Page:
News & Events
DATE CHANGE: 2nd Annual Aquatic Invasive Species Awareness Day: Friday, August 1, 2014 BFS Faculty, staff, students and volunteersspent the day surveying the Otsego Lake shoreline for exotic species. No new exotic species were observed! This was only the second official AIS Awareness Day, but the BFS has long set aside the first Sunday in August as a day of community service focused on Otsego Lake. Historically, Otsego Lake Clean-Up Day was held the first Sunday in August as a BFS service project where lake-related debris and trash (broken dock parts, discarded tires, abandoned lawn chairs, etc.) were collected from landowners' docks and brought to Lake Front Park in Cooperstown. The Village of Cooperstown handled disposal of the debris once it was on shore. In recent years the quantity of debris declined markedly and so the BFS has shifted their focus toward a thorough inspection of the shoreline for invasive species.
Bioblitz! Wednesday, July 30, 2014 BFS Faculty, staff, and interns will survey the Otsego Land Trust's Compton Bridge Conservation Area to document the species present throughout the property. Event is open to the public, 10:00am to 2:00pm. Compton Bridge Conservation Area is near the confluence of Oaks Creek and the Susquehanna River on Route 11C (runs between Rtes 28 and 33), south of Cooperstown, NY.
Bioblitz! Tuesday, July 15, 2014 BFS Faculty, staff, and interns will survey the Otsego Land Trust's Fetterley Forest Conservation Area to document the species present throughout the property. Event is open to thepublic, 10:00am to 2:00pm. Fetterley Forest Conservation Area is on Panther Mountain, on Roses Hill Road, Richfield, NY.
Otsego Lakes Festival: Saturday, July 12, 2014 12 to 5pm. Join us in Cooperstown's Lakefront Park for the afternoon to celebrate the waters of Otsego County. The festival includes music, children's art & science activities, exhibits and displays, food, and more. The Biological Field Station will have interactive displays for kids (and adults!) with lake and pond life for live viewing. Visit the Otsego County Conservation Association's website for more details.
Faculty Highlights: Dr. Kiyoko Yokota, CLM. Dr. Yokota started her appointment with the SUNY Oneonta Biology Department and the Biological Filed Station in Fall 2013. She earned her BS in Biology with ecology emphasis and a minor in Environmental Studies at Saint Cloud State University in Minnesota and Ph.D. in Ecology, Evolution and Behavior at University of Minnesota. She worked as an environmental consultant within a civil engineering firm in Tokyo, Japan, and her assignments included environmental impact assessment for proposed dam sites, water quality management projects for existing dams, and habitat restoration projects for lakes and wetlands. She was trained as a limnologist with a specialization in phytoplankton population dynamics and received the Croasdale Fellowship from the Phycological Society of America in 2003. Kiyoko, with collaboration with the BFS staff and interns, plans to soon complete the first round of phytoplankton community characterization for Otsego Lake as well as to start experiments with laboratory cultures of locally important algae, such as those forming harmful algal blooms (HABs). In addition to serving as a member of the Lake Management graduate faculty, she also mentors several undergraduate students with their research projects, including investigation of mercury bioaccumulation in fish (with assistance from NYSDEC, Syracuse University, and BFS’s own Dr. Reyda), survey of plankton community in an Alaskan glacial lake, and study of benthic diatoms in a stream. She is certified as a Certified Lake Manager (CLM) by the North American Lake Management Society (NALMS) and currently serves as the Technical Advisor for the Otsego Lake Association.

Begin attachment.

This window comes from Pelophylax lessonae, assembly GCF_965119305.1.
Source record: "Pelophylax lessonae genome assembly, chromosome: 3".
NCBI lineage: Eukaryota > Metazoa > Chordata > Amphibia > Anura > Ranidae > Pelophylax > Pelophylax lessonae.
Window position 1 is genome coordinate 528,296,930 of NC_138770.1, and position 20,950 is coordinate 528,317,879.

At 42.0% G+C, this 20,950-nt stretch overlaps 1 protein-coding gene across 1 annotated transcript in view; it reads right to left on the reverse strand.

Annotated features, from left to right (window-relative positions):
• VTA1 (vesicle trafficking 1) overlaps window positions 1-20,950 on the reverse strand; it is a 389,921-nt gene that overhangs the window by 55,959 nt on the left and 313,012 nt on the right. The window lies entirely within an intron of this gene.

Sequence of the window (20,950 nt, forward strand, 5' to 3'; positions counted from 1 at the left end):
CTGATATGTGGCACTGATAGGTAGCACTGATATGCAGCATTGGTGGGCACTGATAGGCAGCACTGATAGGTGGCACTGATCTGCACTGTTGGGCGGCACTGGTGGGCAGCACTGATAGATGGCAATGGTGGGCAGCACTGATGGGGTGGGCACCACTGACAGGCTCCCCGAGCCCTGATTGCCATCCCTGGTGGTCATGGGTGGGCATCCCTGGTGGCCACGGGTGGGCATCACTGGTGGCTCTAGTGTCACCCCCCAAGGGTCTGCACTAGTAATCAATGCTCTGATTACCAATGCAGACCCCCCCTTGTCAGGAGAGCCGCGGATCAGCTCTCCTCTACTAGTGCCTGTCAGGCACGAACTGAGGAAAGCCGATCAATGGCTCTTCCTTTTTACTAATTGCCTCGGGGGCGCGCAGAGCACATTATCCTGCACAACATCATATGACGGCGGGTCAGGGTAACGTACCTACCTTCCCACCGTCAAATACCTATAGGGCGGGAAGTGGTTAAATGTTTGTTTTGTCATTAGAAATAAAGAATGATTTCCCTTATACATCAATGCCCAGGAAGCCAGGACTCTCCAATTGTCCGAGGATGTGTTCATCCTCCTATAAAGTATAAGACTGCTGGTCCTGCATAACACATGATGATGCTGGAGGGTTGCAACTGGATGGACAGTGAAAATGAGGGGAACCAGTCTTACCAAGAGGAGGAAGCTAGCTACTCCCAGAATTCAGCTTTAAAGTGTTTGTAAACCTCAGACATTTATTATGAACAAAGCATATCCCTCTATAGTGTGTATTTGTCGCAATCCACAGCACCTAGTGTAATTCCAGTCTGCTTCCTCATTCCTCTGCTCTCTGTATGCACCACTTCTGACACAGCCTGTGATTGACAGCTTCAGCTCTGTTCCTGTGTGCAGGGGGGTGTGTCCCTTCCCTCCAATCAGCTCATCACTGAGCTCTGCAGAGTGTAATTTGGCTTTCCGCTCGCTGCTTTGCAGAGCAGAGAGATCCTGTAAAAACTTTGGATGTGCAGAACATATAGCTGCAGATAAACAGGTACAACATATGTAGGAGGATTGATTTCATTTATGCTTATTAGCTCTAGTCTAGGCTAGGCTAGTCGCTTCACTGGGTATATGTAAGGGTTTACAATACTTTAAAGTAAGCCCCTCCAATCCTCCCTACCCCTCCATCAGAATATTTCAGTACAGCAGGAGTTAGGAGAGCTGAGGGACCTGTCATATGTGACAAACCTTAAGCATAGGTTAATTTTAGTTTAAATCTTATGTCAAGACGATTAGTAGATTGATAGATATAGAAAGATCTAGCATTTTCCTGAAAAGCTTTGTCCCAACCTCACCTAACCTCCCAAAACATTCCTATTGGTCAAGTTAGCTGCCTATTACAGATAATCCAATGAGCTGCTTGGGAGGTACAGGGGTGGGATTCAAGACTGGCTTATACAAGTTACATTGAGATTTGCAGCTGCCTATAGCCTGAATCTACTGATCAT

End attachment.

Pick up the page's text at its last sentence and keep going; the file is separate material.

Dr. David Wong, CLM. Dr. Wong became a faculty member in the Fall of 2012. He is shared by the SUNY Oneonta Biology Department and the Biological Field Station. He is interested in aquatic ecology, aquatic toxicity, pollution ecology, and ecological modeling. He has studied the ecology and physiology of bivalve mollusks and other shellfish for 22 years; he is especially interested in quagga and zebra mussels. His past research on aquatic invasive species has helped to establish national standards for watercraft decontamination. His current research is on the biology, control, and management of zebra mussels in Otsego Lake and the Susquehanna River. David is the driving force behind the establishment of the Technical Center for Aquatic Nuisance Species (TCANS), which is currently in development. TCANS will be composed of a team of worldwide experts currently conducting research on different types of aquatic nuisance species (ANS). This team will serve as a source of sound science, innovative technology and knowledge in control and managment of ANS and sustainable development of lakes, reservoirs, rivers and coastal areas. In Dr. Wong's vision, the Center is designed to provide services including early detection, prevention, control and restoration technologies related to ANS.